During this time he had also worked as a fight choreographer, and master carpenter. He started to make furniture and other wooden structures, such as boats. In 2008, he released a DVD with the instructions of how to build a canoe, called “Fine Woodstrip Canoe Building with Nick Offerman”.
Nevertheless, Offerman’s first major appearance came in the role of Wilks, in the movie “Going All The Way” in 1997, which helped him to gain recognition and other roles in television projects for the next 20 years, such as “ER” (1997) in the role of Rog, “Will and Grace” (2001) playing Nick the plumber, “The Practise” (2002) as Charles Rossi, “Deadwood” (2004) playing Tom Mason, “Monk” (2005) in the role of Jack Whitman, all of which added to his net worth and popularity.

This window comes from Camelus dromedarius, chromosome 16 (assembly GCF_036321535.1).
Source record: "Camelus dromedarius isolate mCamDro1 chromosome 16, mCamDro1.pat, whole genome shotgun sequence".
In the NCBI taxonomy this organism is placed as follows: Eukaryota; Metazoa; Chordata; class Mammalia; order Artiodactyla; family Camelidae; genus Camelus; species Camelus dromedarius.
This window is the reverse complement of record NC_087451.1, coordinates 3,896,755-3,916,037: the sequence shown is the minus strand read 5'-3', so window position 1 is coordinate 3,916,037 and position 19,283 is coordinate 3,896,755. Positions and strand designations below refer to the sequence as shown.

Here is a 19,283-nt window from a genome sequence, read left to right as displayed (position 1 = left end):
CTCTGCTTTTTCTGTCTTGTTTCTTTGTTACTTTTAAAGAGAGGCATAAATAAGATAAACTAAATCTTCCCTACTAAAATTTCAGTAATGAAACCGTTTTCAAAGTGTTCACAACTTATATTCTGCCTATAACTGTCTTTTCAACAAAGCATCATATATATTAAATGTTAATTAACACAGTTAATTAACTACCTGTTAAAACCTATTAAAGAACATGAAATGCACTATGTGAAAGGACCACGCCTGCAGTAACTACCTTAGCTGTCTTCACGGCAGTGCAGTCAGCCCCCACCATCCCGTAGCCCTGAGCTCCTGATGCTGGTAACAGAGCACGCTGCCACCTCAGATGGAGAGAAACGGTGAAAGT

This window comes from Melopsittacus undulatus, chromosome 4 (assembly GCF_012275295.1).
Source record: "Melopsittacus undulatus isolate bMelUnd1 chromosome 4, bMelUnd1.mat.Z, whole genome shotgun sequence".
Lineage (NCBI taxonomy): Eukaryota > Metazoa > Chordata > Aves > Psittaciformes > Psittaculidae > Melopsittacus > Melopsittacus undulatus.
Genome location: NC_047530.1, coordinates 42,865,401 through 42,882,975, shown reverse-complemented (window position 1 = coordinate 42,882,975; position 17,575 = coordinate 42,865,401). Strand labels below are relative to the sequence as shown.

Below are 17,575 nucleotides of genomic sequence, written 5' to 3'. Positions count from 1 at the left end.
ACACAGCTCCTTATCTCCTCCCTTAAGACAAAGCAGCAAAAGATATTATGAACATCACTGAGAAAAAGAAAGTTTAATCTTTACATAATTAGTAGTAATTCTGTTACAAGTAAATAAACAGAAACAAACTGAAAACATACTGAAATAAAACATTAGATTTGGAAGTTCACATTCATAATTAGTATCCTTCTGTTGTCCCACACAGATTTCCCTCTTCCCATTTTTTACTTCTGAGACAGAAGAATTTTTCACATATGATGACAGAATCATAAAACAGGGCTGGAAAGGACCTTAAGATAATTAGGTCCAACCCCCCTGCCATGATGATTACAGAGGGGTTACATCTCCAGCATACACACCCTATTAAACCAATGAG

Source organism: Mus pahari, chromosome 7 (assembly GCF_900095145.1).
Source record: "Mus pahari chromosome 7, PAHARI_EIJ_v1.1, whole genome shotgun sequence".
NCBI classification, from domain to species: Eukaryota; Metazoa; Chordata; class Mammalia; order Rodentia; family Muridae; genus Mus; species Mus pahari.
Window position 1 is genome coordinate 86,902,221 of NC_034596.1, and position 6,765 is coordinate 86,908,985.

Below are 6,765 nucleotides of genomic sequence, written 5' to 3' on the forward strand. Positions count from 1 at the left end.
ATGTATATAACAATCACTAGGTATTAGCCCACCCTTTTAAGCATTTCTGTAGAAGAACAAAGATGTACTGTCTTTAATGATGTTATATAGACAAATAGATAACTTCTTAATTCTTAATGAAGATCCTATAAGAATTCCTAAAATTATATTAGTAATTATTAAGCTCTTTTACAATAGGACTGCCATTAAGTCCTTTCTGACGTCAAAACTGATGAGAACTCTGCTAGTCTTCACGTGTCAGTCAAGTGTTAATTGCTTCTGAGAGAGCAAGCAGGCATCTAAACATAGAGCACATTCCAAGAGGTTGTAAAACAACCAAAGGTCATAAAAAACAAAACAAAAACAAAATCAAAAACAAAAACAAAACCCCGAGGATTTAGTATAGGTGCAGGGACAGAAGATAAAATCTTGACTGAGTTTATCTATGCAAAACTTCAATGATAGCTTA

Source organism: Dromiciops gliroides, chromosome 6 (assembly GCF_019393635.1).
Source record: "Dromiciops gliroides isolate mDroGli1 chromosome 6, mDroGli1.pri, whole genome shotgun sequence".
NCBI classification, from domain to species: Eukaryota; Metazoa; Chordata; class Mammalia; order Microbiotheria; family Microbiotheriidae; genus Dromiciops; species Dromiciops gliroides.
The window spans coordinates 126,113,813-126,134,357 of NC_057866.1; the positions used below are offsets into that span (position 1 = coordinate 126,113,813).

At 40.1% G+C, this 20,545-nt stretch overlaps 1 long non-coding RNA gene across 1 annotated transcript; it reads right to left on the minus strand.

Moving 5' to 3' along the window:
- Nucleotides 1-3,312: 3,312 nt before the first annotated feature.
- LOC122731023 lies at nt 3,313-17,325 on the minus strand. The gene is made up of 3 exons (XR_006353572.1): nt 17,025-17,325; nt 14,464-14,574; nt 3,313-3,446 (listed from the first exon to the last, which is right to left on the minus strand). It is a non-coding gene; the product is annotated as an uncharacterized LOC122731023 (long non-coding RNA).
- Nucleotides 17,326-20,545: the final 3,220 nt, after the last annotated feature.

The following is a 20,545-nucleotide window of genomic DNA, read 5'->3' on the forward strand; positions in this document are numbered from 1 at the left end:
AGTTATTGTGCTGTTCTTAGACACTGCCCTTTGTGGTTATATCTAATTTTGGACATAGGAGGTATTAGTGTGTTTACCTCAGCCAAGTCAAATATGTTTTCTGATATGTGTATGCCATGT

However, Nick Offerman’s most successful roles were still ahead. In 2007, he was cast in one of the lead roles in the TV series named “American Body Shop”, in which he played the auto mechanic Rob. He also appeared on “The George Lopez Show”. Afterwards, in 2009 he was offered a regular role in the NBC sitcom named “Parks and Recreations” by the producers, Michael Schur and Greg Daniels. The show has been on TV ever since he got the part, until the present day. Besides that, he has appeared in “Children’s Hospital”, the Adult Swim series. He also had a role in the hit TV series “Fargo”. His net worth was rising steadily.